Positioning strategy is about where you compete and how you compete. The brand could be a product, service or the organisation. Positioning is normally done for a particular product and only uses two features from the product to analyse its position. It is usually best to rely on positioning approaches when they are part of a broader analysis, which in turn helps to ensure that the whole marketing mix (personal sales, sales promotion, general advertising, public relations and sponsorship) is positioned for competitive advantage.
A positioning strategy has two components. The first is to know who you are targeting and the second is to differentiate the brand. The positioning statement has a creative platform that can project its image, such as Outsurance statement "You always get something out"
Once you have done some market research you may find that you need to reposition the brand because of; 1. the target market is too small, declining or too competitive. 2. the quality and features of the brand has no appeal. 3. product cost are too high.
There are several re-positioning options Introduce New Brand A new brand could be a fighter brand (cheap clone to maintain a foothold in the mass market) such as a new shampoo or it may even be more specialised like a scientific instrument with slightly less features but targets a new segment that only needs the basic instrument. A new brand could be an update of the old one with new features and sold with a new name
Change Existing Brand The company can change the size or packaging to bring costs down to hold its position in the market. The just noticeable difference in a product such as a snack bar from 200 grams to 170 grams may go unnoticed. The packaging is the same - with a new design and slightly smaller pack can save a huge amount in costs.
Alter Beliefs About The Brand Many products have been re-positioned successfully by altering clients beliefs about the brand. They may have a perception about the brand that you are not aware of. To promote the benefits of the brand will change the clients perception such as bottled water - who would have believed how bottled water has changed peoples drinking habits. The biggest threat for Coca-Cola is water. The other great example is Chivas Regal which was repositioned from the mass to premium markets with only changing the packaging and marketing mix. Alter Beliefs About Competitive Brands The marketing can be done very subtle by implied inferences. A cosmetic group selling natural personal care products implied that the beauty and personal care of their rivals were not environmentally friendly and they tested on animals.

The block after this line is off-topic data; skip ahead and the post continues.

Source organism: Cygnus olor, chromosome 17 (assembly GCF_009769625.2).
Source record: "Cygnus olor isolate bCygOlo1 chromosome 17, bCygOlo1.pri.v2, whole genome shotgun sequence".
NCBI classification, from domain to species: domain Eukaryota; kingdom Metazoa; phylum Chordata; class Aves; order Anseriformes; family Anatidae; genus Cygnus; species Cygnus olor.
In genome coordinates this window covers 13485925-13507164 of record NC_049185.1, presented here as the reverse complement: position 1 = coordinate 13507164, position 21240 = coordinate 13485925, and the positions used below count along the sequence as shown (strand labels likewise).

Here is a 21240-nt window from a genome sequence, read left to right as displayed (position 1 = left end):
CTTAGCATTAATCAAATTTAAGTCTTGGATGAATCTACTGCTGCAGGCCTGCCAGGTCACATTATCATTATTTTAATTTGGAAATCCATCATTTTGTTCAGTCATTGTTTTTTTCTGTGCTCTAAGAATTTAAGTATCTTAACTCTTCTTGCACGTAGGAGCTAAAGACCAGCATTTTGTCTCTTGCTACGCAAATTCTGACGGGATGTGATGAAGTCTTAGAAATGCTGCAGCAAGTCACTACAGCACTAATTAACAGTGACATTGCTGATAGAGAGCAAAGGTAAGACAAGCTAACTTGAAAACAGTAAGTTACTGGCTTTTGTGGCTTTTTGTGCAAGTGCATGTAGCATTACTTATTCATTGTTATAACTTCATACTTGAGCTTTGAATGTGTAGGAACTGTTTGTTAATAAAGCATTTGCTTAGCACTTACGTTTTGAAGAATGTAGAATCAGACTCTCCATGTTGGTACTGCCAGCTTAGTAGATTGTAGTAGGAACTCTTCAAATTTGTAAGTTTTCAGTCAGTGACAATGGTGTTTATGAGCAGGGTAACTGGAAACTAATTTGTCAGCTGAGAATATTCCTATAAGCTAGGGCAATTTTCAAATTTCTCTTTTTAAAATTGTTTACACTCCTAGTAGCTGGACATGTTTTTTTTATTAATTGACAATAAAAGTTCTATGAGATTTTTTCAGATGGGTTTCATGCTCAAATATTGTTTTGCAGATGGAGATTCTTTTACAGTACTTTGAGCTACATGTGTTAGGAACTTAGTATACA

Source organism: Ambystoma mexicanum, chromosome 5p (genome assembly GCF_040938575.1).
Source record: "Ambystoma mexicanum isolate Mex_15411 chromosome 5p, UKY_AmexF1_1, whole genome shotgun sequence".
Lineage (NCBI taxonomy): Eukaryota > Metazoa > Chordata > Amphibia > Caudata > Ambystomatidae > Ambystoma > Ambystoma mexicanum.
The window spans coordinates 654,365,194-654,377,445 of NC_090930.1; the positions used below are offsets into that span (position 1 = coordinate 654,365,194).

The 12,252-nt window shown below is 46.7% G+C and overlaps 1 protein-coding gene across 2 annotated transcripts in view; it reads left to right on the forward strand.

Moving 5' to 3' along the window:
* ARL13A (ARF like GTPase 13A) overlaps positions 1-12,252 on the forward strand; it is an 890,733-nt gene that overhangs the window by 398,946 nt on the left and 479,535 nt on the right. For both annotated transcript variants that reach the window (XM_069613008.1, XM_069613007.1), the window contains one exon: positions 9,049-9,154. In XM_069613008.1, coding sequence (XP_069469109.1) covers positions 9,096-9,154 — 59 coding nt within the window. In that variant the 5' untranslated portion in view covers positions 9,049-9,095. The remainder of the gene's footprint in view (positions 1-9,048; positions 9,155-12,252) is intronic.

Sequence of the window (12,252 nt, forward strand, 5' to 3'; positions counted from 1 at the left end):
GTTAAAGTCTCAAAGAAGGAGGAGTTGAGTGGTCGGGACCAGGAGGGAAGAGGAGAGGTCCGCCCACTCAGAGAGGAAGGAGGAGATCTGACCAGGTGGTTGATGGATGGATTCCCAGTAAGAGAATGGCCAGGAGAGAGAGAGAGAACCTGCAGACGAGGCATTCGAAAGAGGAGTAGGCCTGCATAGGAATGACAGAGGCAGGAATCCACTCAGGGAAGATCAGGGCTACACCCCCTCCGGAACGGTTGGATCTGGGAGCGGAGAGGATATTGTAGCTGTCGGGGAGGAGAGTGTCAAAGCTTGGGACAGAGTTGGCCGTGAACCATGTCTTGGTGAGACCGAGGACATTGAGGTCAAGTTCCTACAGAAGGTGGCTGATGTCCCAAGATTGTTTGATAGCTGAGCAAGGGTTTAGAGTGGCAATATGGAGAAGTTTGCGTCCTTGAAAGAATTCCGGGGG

Alter Attribute Importance Rates Highlighting certain attributes will enhance your differential advantage. The Volvo main attributes is that it is the safest care in the world. Mazda started promoting cheap items like spoilers, skirts, high rear view brake lights and trimming features to differentiate itself form its competitors and the promotion was very successful. Introduce New or Neglected Attributes Consumer research can highlight benefits that have not been considered such as baking soda - stain remover, citro soda, heartburn, hangover and toothpaste. Find a New Market Segment With the advent of new technologies all the time due to the NASA Space programme new segments will be created. The consumer always needs better, faster and cheaper products or services and the new growth areas are the small business user. The trick is to find a new segment and sometimes it takes risk but the rewards are astronomical.